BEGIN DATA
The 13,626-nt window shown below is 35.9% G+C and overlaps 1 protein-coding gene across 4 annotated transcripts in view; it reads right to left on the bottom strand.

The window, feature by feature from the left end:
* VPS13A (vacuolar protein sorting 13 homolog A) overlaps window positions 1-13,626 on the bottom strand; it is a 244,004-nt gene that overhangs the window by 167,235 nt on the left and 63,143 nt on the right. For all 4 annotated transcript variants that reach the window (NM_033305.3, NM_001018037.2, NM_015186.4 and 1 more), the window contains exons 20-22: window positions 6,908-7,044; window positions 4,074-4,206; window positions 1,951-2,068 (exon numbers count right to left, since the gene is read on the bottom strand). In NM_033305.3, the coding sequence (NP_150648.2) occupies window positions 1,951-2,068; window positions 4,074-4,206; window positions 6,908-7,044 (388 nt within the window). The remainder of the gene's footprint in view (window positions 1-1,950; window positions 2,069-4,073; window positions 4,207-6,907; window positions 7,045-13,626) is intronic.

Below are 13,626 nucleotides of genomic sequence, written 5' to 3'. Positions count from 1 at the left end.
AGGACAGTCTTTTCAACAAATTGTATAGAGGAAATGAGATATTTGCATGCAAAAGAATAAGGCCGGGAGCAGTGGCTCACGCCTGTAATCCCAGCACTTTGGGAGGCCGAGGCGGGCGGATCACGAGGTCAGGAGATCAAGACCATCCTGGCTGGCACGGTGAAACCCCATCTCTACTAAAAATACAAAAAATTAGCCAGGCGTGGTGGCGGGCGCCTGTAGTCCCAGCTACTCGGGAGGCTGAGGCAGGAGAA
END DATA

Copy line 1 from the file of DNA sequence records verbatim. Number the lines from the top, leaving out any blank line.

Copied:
The 13,626-nt window shown below is 35.9% G+C and overlaps 1 protein-coding gene across 4 annotated transcripts in view; it reads right to left on the bottom strand.